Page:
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Mother, Veteran and Paralympian Kelly Elmlinger Loves the Second Chance to Represent Her Country

by Kelly O'Mara

In her sophomore year of college, Kelly Elmlinger decided to enlist in the Army. She’d always played sports and been active, her grandfather had been in the military and then she saw her cousin do it, and she knew it felt right. “It was where my heart was,” she said.

After deploying three times and earning a nursing degree, she moved to San Antonio to work with wounded warriors at the Army medical center — and she ended up needing all the skills she had learned to get through her own diagnosis.

When a pain and tumor in her leg slowly got worse, to the point that she couldn’t run, the doctors found she had a rare form of soft tissue cancer, synovial sarcoma. What followed was multiple surgeries and procedures, complications, and infections. “For five years, I spent a lot of time being a patient,” she said. Until, finally, she decided to have the leg amputated.

The hardest part was “not wanting to go backwards,” she said. She wanted to be done with hospitals and rehab, and back out being active. She knew that “as soon as I can run again, I want to do a race right away.”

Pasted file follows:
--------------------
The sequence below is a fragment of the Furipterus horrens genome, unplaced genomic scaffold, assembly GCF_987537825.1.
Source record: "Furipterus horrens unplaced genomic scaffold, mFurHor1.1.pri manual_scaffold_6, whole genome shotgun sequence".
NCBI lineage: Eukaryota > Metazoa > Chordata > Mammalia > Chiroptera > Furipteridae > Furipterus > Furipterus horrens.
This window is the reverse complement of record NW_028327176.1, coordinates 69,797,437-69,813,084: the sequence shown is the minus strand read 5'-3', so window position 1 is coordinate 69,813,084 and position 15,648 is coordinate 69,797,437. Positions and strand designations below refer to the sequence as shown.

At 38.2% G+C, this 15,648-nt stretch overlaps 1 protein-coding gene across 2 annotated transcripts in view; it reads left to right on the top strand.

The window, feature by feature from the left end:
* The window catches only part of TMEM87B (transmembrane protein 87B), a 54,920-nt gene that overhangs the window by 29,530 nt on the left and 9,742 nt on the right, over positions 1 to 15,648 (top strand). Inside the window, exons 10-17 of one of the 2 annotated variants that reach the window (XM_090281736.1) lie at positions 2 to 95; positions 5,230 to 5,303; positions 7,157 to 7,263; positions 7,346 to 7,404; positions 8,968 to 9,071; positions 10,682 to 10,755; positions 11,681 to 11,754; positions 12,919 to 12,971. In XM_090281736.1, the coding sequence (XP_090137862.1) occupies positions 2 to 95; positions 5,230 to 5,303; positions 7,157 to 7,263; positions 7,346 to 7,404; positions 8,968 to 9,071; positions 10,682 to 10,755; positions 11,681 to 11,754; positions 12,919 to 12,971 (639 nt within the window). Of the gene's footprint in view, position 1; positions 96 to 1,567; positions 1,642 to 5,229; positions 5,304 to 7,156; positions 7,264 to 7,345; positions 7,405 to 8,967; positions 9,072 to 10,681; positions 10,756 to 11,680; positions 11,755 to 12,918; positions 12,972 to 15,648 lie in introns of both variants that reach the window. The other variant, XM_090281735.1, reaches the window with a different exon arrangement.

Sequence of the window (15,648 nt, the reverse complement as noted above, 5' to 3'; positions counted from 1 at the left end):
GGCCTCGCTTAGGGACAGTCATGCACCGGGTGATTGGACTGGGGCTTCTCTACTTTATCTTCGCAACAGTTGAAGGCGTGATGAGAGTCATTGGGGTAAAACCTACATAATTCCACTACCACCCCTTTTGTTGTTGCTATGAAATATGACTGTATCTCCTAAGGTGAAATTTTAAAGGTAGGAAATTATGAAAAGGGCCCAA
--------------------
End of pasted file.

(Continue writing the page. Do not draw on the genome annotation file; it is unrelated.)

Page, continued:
Because she’d been working with vets rehabbing, she knew there were sports programs for them to get involved in and had talked to USA Triathlon a few times. She was ready to do her first race right away — on an all-purpose prosthetic in a temporary socket (“my prosthetist almost lost his mind”). And she won.

Another paratriathlete retiring left an opening on the U.S. team for the World Championship just a few months later and she seized that chance, too. “If you give me an opportunity, I’m going to say yes,” she said.

At the Tokyo Paralympics, her category was combined with the PTS5 — which meant she had to race against athletes with more mild impairments (a challenge she tackled enthusiastically) — but this year she’s back on top with a win in her regular PTS4 category at the World Championship this past fall. And now she’s looking forward to Paris, where her daughter, Jayden, will also celebrate her 16th birthday just a few days after the race.

“That is a gift in so many ways,” Elmlinger said. “She was very young when I was diagnosed with my medical issues and I'm very excited for her to be able to attend the Games this year for many reasons. Just as many things in my life changed (after my diagnosis), it did for her too and she has managed it very well. I'm proud of how well we have overcome all the adversity.”

After 20 years in the Army, Elmlinger is a now full-time paratriathlete and loving the second chance to represent her country.

She also loves everything about the team — even if sometimes they have too much fun together. “For an individual sport, we’ve very team-oriented,” she said, cheering each other on, training together, going to dinner together.

“I feel like I belong here,” she said.